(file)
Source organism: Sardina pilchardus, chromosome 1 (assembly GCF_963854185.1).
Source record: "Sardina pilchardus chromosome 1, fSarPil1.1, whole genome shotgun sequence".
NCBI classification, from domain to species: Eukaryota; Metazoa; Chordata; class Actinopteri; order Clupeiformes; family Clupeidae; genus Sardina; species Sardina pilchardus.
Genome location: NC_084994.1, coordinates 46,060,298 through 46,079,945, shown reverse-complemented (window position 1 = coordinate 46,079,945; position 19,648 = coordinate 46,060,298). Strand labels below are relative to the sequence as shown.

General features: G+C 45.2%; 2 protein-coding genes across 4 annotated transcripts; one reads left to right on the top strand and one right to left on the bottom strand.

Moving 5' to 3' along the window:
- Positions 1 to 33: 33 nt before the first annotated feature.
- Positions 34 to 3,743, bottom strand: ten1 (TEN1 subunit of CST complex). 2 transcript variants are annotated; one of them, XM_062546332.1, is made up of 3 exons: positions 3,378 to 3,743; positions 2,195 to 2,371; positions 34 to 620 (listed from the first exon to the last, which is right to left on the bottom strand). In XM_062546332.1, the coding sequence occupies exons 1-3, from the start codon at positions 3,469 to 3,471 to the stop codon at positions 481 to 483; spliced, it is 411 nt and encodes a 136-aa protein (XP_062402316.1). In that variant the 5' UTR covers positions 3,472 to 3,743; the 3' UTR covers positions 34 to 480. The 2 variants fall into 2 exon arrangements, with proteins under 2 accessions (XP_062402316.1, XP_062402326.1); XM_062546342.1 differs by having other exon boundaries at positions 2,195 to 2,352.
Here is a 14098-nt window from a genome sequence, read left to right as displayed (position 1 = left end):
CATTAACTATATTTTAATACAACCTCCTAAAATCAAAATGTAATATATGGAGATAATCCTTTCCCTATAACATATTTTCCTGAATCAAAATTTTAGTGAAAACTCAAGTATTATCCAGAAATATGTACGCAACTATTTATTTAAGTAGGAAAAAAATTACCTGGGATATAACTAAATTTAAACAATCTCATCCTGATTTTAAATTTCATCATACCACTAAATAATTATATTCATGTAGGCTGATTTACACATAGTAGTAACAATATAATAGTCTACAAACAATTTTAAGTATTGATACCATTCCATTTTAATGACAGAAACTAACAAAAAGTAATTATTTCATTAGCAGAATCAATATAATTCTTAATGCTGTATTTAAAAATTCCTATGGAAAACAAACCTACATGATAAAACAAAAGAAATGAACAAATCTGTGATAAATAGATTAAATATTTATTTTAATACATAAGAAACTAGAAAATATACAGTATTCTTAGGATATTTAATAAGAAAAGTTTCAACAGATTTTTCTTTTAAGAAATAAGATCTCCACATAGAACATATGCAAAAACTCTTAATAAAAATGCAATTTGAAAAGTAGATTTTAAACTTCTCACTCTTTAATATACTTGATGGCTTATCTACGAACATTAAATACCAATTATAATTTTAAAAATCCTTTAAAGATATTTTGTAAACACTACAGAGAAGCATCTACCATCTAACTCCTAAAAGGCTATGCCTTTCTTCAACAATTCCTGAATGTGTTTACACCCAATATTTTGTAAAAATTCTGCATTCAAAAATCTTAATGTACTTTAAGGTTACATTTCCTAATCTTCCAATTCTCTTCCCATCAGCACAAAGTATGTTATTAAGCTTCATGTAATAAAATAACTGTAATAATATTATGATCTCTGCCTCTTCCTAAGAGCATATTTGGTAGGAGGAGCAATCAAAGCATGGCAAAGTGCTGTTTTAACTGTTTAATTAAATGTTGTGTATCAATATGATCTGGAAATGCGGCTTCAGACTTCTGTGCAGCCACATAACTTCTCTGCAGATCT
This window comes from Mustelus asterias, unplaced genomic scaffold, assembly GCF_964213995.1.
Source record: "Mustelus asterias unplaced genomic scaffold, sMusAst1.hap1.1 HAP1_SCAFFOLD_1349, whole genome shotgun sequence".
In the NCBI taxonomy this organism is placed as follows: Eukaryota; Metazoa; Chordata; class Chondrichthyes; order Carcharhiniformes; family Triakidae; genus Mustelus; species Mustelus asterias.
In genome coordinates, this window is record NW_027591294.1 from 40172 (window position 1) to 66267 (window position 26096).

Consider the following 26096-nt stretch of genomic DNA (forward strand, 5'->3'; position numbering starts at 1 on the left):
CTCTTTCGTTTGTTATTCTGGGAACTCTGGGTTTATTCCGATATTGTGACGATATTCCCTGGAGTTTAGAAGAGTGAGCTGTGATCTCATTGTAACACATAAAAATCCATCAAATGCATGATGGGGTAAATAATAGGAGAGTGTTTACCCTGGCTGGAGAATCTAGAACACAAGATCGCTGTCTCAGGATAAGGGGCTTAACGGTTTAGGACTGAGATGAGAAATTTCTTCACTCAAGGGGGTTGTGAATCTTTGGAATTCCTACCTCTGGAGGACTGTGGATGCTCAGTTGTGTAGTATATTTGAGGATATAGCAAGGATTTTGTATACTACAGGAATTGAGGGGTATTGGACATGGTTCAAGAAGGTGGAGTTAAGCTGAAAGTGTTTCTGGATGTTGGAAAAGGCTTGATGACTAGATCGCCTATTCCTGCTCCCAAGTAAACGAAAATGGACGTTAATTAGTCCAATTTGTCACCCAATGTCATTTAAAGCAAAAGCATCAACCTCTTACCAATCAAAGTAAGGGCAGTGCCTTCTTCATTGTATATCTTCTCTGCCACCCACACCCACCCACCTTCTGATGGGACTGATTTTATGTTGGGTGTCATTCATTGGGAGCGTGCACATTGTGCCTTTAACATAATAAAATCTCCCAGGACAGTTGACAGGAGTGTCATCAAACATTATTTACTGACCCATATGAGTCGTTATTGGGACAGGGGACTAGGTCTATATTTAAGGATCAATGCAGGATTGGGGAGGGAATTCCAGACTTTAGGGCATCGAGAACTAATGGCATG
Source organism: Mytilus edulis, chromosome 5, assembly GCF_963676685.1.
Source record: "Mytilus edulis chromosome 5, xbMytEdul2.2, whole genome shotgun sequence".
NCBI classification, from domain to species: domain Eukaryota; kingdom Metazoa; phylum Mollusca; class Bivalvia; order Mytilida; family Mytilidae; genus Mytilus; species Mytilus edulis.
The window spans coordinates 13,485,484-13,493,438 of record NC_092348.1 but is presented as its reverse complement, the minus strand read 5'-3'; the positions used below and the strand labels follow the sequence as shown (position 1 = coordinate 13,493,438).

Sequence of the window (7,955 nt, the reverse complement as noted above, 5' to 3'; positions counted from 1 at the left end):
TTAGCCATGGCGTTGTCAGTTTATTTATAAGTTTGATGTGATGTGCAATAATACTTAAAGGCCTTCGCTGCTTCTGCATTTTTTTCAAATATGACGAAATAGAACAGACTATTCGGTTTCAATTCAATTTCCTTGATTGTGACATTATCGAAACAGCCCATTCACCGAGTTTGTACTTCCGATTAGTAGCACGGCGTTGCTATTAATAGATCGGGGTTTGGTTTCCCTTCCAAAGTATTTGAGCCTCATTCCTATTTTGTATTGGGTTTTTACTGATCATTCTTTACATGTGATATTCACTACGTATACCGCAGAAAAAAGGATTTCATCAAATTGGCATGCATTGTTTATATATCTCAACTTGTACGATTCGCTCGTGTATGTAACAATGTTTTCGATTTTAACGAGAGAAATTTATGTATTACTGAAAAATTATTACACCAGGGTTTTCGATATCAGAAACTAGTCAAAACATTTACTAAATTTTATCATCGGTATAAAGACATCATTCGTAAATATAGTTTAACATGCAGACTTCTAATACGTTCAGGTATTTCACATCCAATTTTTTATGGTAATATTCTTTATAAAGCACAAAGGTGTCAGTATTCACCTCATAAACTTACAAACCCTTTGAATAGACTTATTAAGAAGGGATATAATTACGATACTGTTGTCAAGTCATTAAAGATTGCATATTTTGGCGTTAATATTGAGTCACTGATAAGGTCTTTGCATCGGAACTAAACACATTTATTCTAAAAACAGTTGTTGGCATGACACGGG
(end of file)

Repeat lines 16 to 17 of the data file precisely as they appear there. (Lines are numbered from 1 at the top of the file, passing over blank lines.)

CTCTTTCGTTTGTTATTCTGGGAACTCTGGGTTTATTCCGATATTGTGACGATATTCCCTGGAGTTTAGAAGAGTGAGCTGTGATCTCATTGTAACACATAAAAATCCATCAAATGCATGATGGGGTAAATAATAGGAGAGTGTTTACCCTGGCTGGAGAATCTAGAACACAAGATCGCTGTCTCAGGATAAGGGGCTTAACGGTTTAGGACTGAGATGAGAAATTTCTTCACTCAAGGGGGTTGTGAATCTTTGGAATTCCTACCTCTGGAGGACTGTGGATGCTCAGTTGTGTAGTATATTTGAGGATATAGCAAGGATTTTGTATACTACAGGAATTGAGGGGTATTGGACATGGTTCAAGAAGGTGGAGTTAAGCTGAAAGTGTTTCTGGATGTTGGAAAAGGCTTGATGACTAGATCGCCTATTCCTGCTCCCAAGTAAACGAAAATGGACGTTAATTAGTCCAATTTGTCACCCAATGTCATTTAAAGCAAAAGCATCAACCTCTTACCAATCAAAGTAAGGGCAGTGCCTTCTTCATTGTATATCTTCTCTGCCACCCACACCCACCCACCTTCTGATGGGACTGATTTTATGTTGGGTGTCATTCATTGGGAGCGTGCACATTGTGCCTTTAACATAATAAAATCTCCCAGGACAGTTGACAGGAGTGTCATCAAACATTATTTACTGACCCATATGAGTCGTTATTGGGACAGGGGACTAGGTCTATATTTAAGGATCAATGCAGGATTGGGGAGGGAATTCCAGACTTTAGGGCATCGAGAACTAATGGCATG
Source organism: Mytilus edulis, chromosome 5, assembly GCF_963676685.1.